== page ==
Dealing with substance abuse issues and entering a treatment program is a big leap of faith. Each of us face unique obstacles as we try to find ways to accommodate family and career needs. Someone who is suffering from addiction must put rehabilitation first and find other ways to take care of other obligations while in treatment.
Whatever treatment plan you decide on, there are some common steps needed before entering treatment.
1. Notify your work.
Telling your boss that you are taking time to resolve your addiction issues is necessary, but not an easy task. The Family and Medical Leave Act allows for up to 12 weeks of medical leave. This will allow you to relax knowing that your job will be protected while you are in treatment. But substance abuse still carries a stigma that may be difficult for co-workers to understand or accept. Some who are unfamiliar with addiction believe that drug and alcohol abuse is a character flaw or a lack of willpower. Many addicts often believe they have to justify their decision to others who may be critical of the decision to leave their lives pending and enter rehab. The key is to remember there is nothing more important than ending the cycle and dependence on drugs.
2. Arrange family care.
For many parents entering a recovery program, their biggest fear is that their children may be taken away. Typically, mothers face an extra responsibility in assuring that their children are cared for while they are in treatment, whether it is at in-patient or intense out-patient. While it is common for other parents not to understand addiction, honestly explaining the situation can help make them more willing to step up and help out.
Arrange for carpools, meal preparations, after-school activities so that the disruption to your kid’s schedules is minimal. Count on family, friends or even temporary care to give you peace of mind while you are conquering your addiction. Support from family members, especially a spouse, is irreplaceable during and after recovery so that the other can continue to attend meetings and embrace a sober life. In rare cases, there are self-help groups that connect parents with other families to watch the children so the parent can attend counseling sessions. Above all, do not be afraid to ask for help.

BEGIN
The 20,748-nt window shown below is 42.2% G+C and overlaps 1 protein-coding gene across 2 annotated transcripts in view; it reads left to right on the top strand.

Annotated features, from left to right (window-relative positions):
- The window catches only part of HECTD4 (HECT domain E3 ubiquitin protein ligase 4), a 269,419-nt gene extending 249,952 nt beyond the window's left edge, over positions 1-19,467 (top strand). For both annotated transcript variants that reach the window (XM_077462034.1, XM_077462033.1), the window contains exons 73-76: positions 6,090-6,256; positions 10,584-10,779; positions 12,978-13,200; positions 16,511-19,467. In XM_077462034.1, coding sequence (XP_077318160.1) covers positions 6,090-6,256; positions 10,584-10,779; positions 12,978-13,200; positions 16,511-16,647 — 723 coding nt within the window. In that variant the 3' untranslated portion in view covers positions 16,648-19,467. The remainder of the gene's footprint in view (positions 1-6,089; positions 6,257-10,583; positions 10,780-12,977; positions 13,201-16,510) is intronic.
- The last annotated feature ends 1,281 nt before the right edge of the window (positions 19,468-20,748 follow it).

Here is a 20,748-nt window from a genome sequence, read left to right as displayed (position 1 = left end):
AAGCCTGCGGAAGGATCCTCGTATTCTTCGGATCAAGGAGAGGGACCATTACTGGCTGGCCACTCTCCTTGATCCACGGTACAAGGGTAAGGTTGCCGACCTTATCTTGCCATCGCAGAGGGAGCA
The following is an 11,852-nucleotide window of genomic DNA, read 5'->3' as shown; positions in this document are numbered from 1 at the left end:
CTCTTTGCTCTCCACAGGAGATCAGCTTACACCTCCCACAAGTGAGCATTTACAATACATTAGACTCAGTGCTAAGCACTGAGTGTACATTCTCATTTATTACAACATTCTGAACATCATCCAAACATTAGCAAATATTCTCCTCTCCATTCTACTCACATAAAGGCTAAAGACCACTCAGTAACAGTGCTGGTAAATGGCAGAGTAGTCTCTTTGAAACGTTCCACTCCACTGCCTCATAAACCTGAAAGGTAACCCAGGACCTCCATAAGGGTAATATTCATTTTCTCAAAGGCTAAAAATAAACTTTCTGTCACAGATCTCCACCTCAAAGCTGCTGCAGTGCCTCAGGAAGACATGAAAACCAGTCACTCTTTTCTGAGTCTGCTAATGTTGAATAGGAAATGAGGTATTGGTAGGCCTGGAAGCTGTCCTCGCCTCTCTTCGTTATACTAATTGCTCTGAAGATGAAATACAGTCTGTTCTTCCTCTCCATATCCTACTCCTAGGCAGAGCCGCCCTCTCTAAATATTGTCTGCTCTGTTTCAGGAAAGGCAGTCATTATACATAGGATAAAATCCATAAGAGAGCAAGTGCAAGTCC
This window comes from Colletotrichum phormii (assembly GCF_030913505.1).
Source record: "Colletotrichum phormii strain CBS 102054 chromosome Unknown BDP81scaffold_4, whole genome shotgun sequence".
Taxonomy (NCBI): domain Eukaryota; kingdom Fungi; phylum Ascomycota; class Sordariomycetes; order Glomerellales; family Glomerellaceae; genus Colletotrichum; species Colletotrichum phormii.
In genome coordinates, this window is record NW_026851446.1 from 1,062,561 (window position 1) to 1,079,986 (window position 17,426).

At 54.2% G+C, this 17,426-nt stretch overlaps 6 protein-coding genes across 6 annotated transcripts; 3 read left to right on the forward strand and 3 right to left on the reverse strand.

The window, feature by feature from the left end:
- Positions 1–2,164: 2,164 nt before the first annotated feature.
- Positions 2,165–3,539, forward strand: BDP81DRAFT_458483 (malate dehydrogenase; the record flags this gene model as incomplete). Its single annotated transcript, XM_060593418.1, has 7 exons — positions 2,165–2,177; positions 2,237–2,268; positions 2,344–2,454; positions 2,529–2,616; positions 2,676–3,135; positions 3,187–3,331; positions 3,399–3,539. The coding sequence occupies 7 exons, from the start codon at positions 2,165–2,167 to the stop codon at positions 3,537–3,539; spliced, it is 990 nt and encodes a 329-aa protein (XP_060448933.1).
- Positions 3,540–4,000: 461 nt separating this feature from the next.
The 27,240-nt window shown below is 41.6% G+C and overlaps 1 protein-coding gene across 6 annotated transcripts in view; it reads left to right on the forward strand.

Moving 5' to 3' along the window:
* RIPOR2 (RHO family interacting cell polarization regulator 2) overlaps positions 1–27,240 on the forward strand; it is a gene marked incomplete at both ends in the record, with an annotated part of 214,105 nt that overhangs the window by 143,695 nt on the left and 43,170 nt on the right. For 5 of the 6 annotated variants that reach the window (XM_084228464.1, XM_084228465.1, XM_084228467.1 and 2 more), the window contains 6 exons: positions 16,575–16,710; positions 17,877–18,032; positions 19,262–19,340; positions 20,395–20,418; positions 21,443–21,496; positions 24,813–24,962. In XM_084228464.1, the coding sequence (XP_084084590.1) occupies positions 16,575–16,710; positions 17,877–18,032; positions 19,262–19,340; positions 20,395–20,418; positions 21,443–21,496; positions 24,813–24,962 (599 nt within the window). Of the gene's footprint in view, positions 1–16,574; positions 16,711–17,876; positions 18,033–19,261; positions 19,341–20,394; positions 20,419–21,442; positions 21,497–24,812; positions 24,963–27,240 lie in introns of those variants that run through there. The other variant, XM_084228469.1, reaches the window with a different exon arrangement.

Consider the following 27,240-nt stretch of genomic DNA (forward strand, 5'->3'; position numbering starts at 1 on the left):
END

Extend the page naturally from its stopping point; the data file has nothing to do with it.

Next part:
3. Pay your bills.
Pay any bills in advance or sign-up for automatic payments so you do not have this worry while you are working to end your substance abuse issues. When you return from rehabilitation, you want to avoid any unnecessary financial stress. Whether you choose in-patient or an out-patient rehabilitation program put together a budget that allocates money for groceries, kid’s activities, babysitting, monthly bills or whatever is going to place during your recovery. This will allow you to have control over your finances, keep the household running and assure that your loved ones back home won’t miss out on any events while you are recovering.
4. Legal Issues
If you have outstanding legal issues, be sure to speak with your attorney before entering any addiction treatment. If you are expected to be in court while you are in rehabilitation, assure you communicate with your lawyer in advance to avoid any additional penalties. Be honest with your legal counsel and let them know the details of your treatment program and any rules the facility may have about contact with outside parties. The last thing you want to experience is additional legal issues when you begin your sobriety.
5. Pack (lightly).
If you are entering an inpatient or residential facility, take only the things you really need. Most facilities have firm guidelines on what you are permitted to bring to an in-patient treatment program. Outpatient programs also have restrictions, so review this information with an administrator in advance of your attendance. It should go without saying that alcohol, drugs, and weapons are never permitted. Many do not permit electronic devices. If you are under the care of a physician and take prescription drugs, this must be cleared with the facility in advance. Although it may be tempting, don’t bring expensive or irreplaceable items, even if they have a personal connection to your loved ones back home. By sticking to the essentials, you will minimize any outside distractions. Drug treatment programs want you to be comfortable, but also require that the focus remains on your recovery.
A sober, healthy life is the best possible gift you can give your loved ones and yourself, but it will not be easy. You’ll have to work hard, give up your daily routine, seeing your family, running a household or your career. These are challenges you must face head on to save your life from substance abuse and for the sake of all those you care about. At the end of it all, you’ll come out into a new path of sobriety which will bring back a much brighter, more joyful life.